The Vanderbilt family lived on Staten Island until the mid 1800s, when the Commodore built a house on Washington Place (in what is now Greenwich Village). Although he always occupied a relatively modest home, members of his family would use their wealth to build magnificent mansions. Shortly before his death in 1877, Vanderbilt donated US$1 million for the establishment of Vanderbilt University in Nashville.
The Commodore left the majority of his enormous fortune to his eldest son, William Henry Vanderbilt. William Henry, who outlived his father by just eight years, increased the profitability of his father’s holdings, increased the reach of the New York Central Railroad, and doubled the Vanderbilt wealth. He built the first of what would become many grand Vanderbilt mansions on Fifth Avenue, at 640 Fifth Avenue. William Henry appointed his first son, Cornelius Vanderbilt II, as the next “Head of House”.
Cornelius II built the largest private home in New York, at 1 West 58th Street, containing approximately 154 rooms, designed by George B. Post. He also built The Breakers in Newport, Rhode Island.
Cornelius II’s brother, William Kissam Vanderbilt, also featured prominently in the family’s affairs. He also built a magnificent home on Fifth Avenue and would become one of the great architectural patrons of the Gilded Age, hiring the architects for (the third, and surviving) Grand Central Terminal. He also built Marble House at 596 Bellevue Avenue in Newport, Rhode Island.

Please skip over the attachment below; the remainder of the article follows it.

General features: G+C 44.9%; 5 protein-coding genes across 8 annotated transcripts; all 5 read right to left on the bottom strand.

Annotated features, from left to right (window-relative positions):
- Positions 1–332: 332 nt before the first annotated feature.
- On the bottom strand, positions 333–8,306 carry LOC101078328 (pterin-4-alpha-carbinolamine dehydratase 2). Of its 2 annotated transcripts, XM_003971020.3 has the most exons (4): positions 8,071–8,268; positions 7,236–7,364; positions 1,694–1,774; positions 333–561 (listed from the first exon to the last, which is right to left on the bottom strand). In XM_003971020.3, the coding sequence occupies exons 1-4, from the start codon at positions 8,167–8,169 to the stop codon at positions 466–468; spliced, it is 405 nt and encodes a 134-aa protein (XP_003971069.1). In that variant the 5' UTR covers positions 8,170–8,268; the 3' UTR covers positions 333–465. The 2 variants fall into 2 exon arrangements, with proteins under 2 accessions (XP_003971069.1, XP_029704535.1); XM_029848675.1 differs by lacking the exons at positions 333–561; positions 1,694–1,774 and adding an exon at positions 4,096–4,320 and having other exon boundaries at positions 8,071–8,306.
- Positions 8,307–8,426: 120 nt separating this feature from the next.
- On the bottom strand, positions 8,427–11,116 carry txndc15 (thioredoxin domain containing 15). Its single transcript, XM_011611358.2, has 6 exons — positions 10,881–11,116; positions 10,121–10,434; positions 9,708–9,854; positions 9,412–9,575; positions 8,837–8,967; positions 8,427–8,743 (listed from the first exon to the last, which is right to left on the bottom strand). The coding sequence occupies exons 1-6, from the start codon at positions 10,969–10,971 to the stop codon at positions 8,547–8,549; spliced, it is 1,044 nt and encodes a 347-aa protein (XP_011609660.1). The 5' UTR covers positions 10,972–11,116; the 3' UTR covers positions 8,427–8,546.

George Washington Vanderbilt, William Henry Vanderbilt’s youngest son, built Biltmore, in Asheville, North Carolina.
While some of Cornelius Vanderbilt’s descendants gained fame in business, others achieved prominence in other ways, e.g.:
Alfred Gwynne Vanderbilt (1877–1915), was a passenger on the RMS Lusitania and died when it sank.
Alfred’s son Alfred Jr. became a noted horse breeder and racing elder.
Harold Stirling Vanderbilt (1884–1970) gained fame as a sportsman. He invented the contract form of bridge and won the most coveted prize in yacht racing, the America’s Cup, on three occasions.
Harold’s brother William Kissam “Willie K” Vanderbilt II launched the Vanderbilt Cup for auto racing.
William Henry Vanderbilt was Governor of Rhode Island.
Gloria Vanderbilt is a noted artist, designer and author.
Gloria’s son, Anderson Cooper, is a Peabody Award-winning journalist, author, and television producer and personality.
In 1855, Commodore Cornelius Vanderbilt donated 45 acres (34,000 m²) of property to the Moravian Church and cemetery at New Dorp on Staten Island, New York. Later, his son William Henry Vanderbilt donated a further four acres (16,000 m²). The Vanderbilt Mausoleum was designed in 1885 by architect Richard Morris Hunt and landscaped by Frederick Law Olmsted.